After Josh and I directed our smash success (by children's theater standards), a few changes happened in my life.
The biggest change: I got married.
The other big change: I moved from Orange County to Los Angeles.
At first, I thought that I wouldn't be directing another show for the Yorba Linda Civic Light Opera. But, during the year, I kept coming up with some new song idea. And I kept thinking about the various flaws during the last show. I wanted to create something that was really tight, structurally.
And really fun.
And for some reason, I kept thinking of Aesop's Fables -- little stories I had heard throughout my childhood, tales with a clear moral at the end. And, as I thought about the fables of Aesop, I also recalled a story about a dog, a cat, a rooster, and a donkey -- "The Musicians of Bremen." So, I combined all of the material and created "Aesop's Hop." (Here are some photos from a college production... Great costumes, don't you think?)
I felt truly proud of the show. About three or four times a week I drove out from LA to Yorba Linda. But you know what, I didn't mind. The rehearsal process was the smoothest experience I've ever had as a director. The kids were terrific, as usual -- but there was something really harmonious about the songs, something that we didn't quite have in previous shows. Katie Luekens did the music, and I think it was her finest work of all our children's shows.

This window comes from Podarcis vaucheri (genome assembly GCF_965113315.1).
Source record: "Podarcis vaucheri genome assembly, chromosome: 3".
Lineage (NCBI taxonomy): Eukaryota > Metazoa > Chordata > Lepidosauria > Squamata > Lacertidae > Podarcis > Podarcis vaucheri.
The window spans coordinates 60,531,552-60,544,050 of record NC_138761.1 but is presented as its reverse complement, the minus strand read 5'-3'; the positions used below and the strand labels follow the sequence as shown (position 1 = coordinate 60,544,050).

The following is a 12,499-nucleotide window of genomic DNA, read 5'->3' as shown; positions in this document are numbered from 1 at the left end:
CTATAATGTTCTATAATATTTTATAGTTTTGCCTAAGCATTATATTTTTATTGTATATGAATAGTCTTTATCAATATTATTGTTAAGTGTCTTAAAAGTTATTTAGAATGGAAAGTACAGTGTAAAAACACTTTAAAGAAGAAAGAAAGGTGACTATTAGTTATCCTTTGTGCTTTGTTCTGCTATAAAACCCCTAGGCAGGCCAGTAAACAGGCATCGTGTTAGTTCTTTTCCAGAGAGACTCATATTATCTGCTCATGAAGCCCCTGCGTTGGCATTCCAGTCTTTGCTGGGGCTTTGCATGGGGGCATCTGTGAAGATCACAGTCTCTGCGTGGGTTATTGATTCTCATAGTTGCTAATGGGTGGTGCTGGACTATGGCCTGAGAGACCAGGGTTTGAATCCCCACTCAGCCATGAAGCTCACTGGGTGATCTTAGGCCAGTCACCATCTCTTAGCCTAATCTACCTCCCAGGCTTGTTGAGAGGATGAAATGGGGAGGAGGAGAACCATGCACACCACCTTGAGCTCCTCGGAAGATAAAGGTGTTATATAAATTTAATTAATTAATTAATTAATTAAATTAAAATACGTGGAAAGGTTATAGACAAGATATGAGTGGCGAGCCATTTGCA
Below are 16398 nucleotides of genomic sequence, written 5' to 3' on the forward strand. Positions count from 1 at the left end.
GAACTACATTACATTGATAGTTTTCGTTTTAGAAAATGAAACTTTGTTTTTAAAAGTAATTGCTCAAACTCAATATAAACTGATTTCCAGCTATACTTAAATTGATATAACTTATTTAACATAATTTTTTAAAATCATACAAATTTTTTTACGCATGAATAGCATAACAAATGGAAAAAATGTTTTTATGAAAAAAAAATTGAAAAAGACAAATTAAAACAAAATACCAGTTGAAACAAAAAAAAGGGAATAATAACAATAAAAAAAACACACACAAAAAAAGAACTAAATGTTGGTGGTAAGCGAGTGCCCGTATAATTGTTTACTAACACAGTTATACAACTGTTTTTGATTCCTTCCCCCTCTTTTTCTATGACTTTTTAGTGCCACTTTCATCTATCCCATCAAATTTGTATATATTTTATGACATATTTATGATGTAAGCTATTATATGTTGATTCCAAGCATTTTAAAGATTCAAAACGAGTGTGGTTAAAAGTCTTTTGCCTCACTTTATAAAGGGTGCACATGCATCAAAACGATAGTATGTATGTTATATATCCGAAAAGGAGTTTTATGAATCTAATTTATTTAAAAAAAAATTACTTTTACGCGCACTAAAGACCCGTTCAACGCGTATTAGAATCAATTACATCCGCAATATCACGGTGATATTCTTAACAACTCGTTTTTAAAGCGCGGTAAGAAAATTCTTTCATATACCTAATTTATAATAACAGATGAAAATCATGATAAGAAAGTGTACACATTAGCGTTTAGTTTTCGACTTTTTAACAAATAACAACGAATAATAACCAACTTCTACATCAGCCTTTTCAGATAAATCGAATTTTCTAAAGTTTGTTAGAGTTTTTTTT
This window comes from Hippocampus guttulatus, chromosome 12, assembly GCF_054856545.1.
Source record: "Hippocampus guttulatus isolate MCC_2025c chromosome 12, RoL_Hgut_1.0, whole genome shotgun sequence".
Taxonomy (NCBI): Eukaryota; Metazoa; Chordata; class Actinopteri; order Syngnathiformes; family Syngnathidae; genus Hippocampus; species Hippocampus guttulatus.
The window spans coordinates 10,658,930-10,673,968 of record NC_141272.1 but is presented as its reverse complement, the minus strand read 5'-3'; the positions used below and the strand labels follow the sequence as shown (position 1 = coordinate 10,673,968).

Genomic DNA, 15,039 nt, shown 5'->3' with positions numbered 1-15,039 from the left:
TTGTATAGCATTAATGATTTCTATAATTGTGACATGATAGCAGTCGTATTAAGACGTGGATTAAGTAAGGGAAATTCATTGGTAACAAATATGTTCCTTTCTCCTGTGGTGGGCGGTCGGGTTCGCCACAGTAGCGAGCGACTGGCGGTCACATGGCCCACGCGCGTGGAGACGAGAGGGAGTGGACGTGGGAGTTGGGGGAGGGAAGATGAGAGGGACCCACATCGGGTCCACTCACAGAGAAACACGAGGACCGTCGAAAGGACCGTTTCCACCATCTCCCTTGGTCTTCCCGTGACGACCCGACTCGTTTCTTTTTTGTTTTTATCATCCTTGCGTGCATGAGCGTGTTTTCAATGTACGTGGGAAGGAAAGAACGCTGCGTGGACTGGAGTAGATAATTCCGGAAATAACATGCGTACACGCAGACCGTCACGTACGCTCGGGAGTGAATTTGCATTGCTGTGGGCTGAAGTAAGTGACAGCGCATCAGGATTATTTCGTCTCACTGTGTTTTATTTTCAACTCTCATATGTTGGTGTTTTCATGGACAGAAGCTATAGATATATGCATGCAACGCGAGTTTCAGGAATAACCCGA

So we did the show, a couple years passed, and for some reason -- I can't quite remember how or why now -- I submitted it to a publishing company: Eldridge Plays.
I had sent them plays before and they had kindly said, Thanks but no thanks. They also said to keep trying. Well, they loved "Aesop's Hop." They weren't looking for a youth musical -- but they thought the script was great. So it was published as a non-musical. In fact, this was the very first play to be published. I was absolutely thrilled. (I did have irrational visions of it going to Broadway -- ah youthful expectations.)
Strangely, even though it was the first of my plays to be published, it was one of the last of my directorial projects. Still, I look back on the show and the writing experience with utmost fondness. It opened a door into the world of publishing -- and I'm forever grateful to Eldridge Plays for taking on the project!
Learn more about how to bring Aesop's Hop to life at your school and/or theater!